- Tax advising and preparation – The tax code is a complex field that takes specialized experience and the most current knowledge of tax code. Public accountants both keep clients on the rails for compliance purposes and handle general preparation and filing duties, as well as representing clients in any tax disputes they might encounter.
- Consulting and planning – Both for tax purposes and general financial considerations, clients often need planning assistance and expert advice on the implications of various business decisions that can only come from qualified CPAs.
What Kind of Education Do You Need for a Career in Public Accounting?
Anyone who is serious about a career in public accounting is almost certainly going to need a master’s degree in the field. That’s because CPA licensure requires 150 semester credits of college… which is about exactly what you wind up with if you stack a graduate degree on top of your bachelor’s.
The master’s also gives you the kind of advanced accounting principles and instruction that clients are looking for. And it’s possible to specialize by picking graduate degrees in either accounting specifically or through specialized MBA programs that blend accounting instruction with business-specific courses that prepare you to work with small or large businesses.
Of course, you can also start out small with a two-year associate’s degree that will land you a bookkeeping position. You can always build on that transfer degree with the other two years of college courses it takes to earn a bachelor’s that will take you higher and further in the field.
What Kind of Salary Should You Expect in Public Accounting?
Public accounting salaries tend to range from very solid to really substantial, with the U.S. Bureau of Labor Statics showing the accountants and auditors in the tenth percentile earning less than $44,480, while the top ten percent earned more than $124,450. The median for the field as a whole was $71,550, with those performing the work most often associated with public accounting, like tax prep, bookkeeping and payroll services earning a median salary exactly in-line with that at $71,390. With salaries ranging widely, the national average for accountants in that role came in noticeably higher at $83,460.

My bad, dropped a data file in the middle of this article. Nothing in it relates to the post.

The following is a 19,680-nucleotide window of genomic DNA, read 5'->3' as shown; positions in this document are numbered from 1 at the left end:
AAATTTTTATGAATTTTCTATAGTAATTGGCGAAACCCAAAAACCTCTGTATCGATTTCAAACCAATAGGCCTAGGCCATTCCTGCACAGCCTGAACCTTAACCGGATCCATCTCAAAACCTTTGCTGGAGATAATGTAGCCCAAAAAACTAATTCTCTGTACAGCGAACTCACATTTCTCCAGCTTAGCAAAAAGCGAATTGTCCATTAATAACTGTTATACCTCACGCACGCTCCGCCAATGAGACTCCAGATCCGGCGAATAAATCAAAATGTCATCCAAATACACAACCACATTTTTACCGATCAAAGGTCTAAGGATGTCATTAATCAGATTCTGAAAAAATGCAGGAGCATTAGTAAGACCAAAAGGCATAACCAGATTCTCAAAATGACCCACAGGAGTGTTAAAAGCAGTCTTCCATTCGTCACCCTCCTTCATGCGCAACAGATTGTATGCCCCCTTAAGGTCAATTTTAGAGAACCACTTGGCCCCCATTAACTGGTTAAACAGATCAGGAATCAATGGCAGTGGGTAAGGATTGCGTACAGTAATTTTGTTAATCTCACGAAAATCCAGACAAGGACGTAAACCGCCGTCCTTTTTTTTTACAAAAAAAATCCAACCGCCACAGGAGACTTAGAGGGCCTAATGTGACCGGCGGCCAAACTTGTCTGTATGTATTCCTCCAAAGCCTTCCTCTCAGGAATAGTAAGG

(Salary data reported by the U.S. Bureau of Labor Statistics in May 2019 for Accountants and Auditors in various industries. Figures represent national data, not school-specific information. Conditions in your area may vary. Information accessed Jan 2021.)
What is Corporate and Management Accounting?
This specialty accounts for the nuts and bolts of organizational operations in both financial and general terms. It tracks resources that include cash and credit expenditures, but also other assets such as time, inventory, and property. It’s the window into how an organization is running in real time, allowing managers and executives to make adjustments to operations to improve efficiency and profitability.
Management accounting is deeply involved in tracking, recording, and reporting an organization’s financial information to internal and external users. These can include other managers and staff, investors, creditors, or government agencies. It’s the key feedback function in any serious business organization that allows for planning and directing operations to the maximize profits and reduce risks.
Combining the BLS categories for enterprise management which accounts for nearly 4 percent of industry employment and consulting services, which represents close to 3 percent, approximately 7 percent of accounting jobs are found in this field. The Bureau also shows accountants in enterprise management representing a full 7 percent of the industry before segmenting the job distribution according to management and consulting roles.
(Job data reported by the U.S. Bureau of Labor Statistics in May 2019 for Accountants and Auditors in Management of Companies and Enterprises and Management, Scientific, and Technical Consulting. Figures represent national data, not school-specific information. Conditions in your area may vary. Information accessed Jan 2021.)
What Kind of Education Do You Need for a Career in Management Accounting?
Many management accounting professionals get their start with bachelor’s degrees in the field. This can easily land you in corporate jobs like budget analysis, compliance, or business intelligence.
The senior ranks in any corporation will all hold master’s degrees, however, and often master’s in business administration (MBA) with accounting concentrations. This unlocks jobs such as financial project manager, senior cost and tax accounting positions, and even a seat in the C-suite, as a Chief Compliance Officer or that holy grail of corporate accounting roles, the Chief Financial Officer.